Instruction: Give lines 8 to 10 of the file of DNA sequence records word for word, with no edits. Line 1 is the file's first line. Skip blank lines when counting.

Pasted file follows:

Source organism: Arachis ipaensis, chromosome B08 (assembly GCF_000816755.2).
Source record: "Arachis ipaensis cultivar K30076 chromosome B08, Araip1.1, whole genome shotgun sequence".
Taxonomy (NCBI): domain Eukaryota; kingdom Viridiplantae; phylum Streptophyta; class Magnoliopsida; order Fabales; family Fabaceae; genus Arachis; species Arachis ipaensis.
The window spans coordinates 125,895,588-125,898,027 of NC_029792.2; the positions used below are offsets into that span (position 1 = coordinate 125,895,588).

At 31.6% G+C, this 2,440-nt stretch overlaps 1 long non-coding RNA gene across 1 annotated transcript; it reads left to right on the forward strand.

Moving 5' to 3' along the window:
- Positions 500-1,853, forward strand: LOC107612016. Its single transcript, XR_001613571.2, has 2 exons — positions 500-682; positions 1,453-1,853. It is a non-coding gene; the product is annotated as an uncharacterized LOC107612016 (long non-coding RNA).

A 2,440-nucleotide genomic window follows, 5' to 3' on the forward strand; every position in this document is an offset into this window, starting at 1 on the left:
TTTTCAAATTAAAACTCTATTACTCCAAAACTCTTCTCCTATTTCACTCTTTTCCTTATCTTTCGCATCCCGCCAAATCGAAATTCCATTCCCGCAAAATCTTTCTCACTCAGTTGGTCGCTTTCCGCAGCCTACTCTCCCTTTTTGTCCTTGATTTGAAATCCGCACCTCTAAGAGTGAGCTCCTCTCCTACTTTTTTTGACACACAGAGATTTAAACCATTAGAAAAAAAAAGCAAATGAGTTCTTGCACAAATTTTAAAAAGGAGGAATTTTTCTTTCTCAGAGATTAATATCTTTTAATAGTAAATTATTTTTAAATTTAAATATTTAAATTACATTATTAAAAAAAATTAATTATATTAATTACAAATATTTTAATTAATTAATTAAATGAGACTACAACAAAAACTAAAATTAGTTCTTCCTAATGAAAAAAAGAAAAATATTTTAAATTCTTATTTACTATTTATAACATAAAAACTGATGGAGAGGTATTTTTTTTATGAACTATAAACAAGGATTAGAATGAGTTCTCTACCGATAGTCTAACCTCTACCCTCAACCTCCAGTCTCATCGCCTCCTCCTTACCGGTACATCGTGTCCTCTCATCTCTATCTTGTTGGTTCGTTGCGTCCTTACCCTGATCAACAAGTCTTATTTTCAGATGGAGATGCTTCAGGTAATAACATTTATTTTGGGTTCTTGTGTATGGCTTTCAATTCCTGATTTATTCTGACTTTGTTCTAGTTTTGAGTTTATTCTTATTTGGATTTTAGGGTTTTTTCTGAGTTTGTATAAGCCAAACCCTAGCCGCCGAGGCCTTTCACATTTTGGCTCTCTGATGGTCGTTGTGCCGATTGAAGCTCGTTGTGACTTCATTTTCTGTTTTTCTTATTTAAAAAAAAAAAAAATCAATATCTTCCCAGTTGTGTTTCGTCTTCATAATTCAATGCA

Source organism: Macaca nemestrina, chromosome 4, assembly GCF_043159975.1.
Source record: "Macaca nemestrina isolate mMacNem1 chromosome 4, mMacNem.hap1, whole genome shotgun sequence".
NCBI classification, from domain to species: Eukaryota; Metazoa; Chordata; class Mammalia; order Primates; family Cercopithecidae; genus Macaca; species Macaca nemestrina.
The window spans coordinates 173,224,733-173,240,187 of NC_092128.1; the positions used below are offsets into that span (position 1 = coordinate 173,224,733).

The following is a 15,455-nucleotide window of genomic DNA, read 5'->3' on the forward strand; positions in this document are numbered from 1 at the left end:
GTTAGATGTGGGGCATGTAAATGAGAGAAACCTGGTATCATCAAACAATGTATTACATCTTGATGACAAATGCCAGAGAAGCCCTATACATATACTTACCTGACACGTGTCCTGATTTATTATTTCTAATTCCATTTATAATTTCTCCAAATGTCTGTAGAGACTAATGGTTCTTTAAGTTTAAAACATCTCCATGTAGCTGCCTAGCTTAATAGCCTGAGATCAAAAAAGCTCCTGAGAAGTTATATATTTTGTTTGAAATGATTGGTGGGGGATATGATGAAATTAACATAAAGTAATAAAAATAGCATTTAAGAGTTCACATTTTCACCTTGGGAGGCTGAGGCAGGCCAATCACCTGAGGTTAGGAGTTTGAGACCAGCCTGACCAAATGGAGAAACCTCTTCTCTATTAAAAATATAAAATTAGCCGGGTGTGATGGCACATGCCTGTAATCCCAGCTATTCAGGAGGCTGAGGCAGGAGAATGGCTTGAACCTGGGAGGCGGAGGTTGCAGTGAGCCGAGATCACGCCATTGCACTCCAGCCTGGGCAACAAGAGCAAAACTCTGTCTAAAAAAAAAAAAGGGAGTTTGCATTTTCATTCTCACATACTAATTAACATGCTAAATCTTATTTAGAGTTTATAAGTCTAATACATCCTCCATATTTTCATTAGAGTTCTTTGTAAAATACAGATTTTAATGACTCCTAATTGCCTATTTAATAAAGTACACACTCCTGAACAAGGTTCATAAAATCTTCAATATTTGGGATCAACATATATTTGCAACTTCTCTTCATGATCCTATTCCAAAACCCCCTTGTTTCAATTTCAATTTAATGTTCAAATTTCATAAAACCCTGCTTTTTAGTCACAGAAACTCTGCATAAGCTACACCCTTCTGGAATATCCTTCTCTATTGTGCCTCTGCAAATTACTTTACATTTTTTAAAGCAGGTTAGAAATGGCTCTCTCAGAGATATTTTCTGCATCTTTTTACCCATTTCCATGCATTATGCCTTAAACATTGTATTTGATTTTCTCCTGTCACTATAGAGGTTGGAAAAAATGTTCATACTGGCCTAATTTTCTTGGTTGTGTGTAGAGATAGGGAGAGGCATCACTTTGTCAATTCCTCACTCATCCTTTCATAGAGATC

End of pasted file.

A 2,440-nucleotide genomic window follows, 5' to 3' on the forward strand; every position in this document is an offset into this window, starting at 1 on the left:
TTTTCAAATTAAAACTCTATTACTCCAAAACTCTTCTCCTATTTCACTCTTTTCCTTATCTTTCGCATCCCGCCAAATCGAAATTCCATTCCCGCAAAATCTTTCTCACTCAGTTGGTCGCTTTCCGCAGCCTACTCTCCCTTTTTGTCCTTGATTTGAAATCCGCACCTCTAAGAGTGAGCTCCTCTCCTACTTTTTTTGACACACAGAGATTTAAACCATTAGAAAAAAAAAGCAAATGAGTTCTTGCACAAATTTTAAAAAGGAGGAATTTTTCTTTCTCAGAGATTAATATCTTTTAATAGTAAATTATTTTTAAATTTAAATATTTAAATTACATTATTAAAAAAAATTAATTATATTAATTACAAATATTTTAATTAATTAATTAAATGAGACTACAACAAAAACTAAAATTAGTTCTTCCTAATGAAAAAAAGAAAAATATTTTAAATTCTTATTTACTATTTATAACATAAAAACTGATGGAGAGGTATTTTTTTTATGAACTATAAACAAGGATTAGAATGAGTTCTCTACCGATAGTCTAACCTCTACCCTCAACCTCCAGTCTCATCGCCTCCTCCTTACCGGTACATCGTGTCCTCTCATCTCTATCTTGTTGGTTCGTTGCGTCCTTACCCTGATCAACAAGTCTTATTTTCAGATGGAGATGCTTCAGGTAATAACATTTATTTTGGGTTCTTGTGTATGGCTTTCAATTCCTGATTTATTCTGACTTTGTTCTAGTTTTGAGTTTATTCTTATTTGGATTTTAGGGTTTTTTCTGAGTTTGTATAAGCCAAACCCTAGCCGCCGAGGCCTTTCACATTTTGGCTCTCTGATGGTCGTTGTGCCGATTGAAGCTCGTTGTGACTTCATTTTCTGTTTTTCTTATTTAAAAAAAAAAAAAATCAATATCTTCCCAGTTGTGTTTCGTCTTCATAATTCAATGCA

Source organism: Macaca nemestrina, chromosome 4, assembly GCF_043159975.1.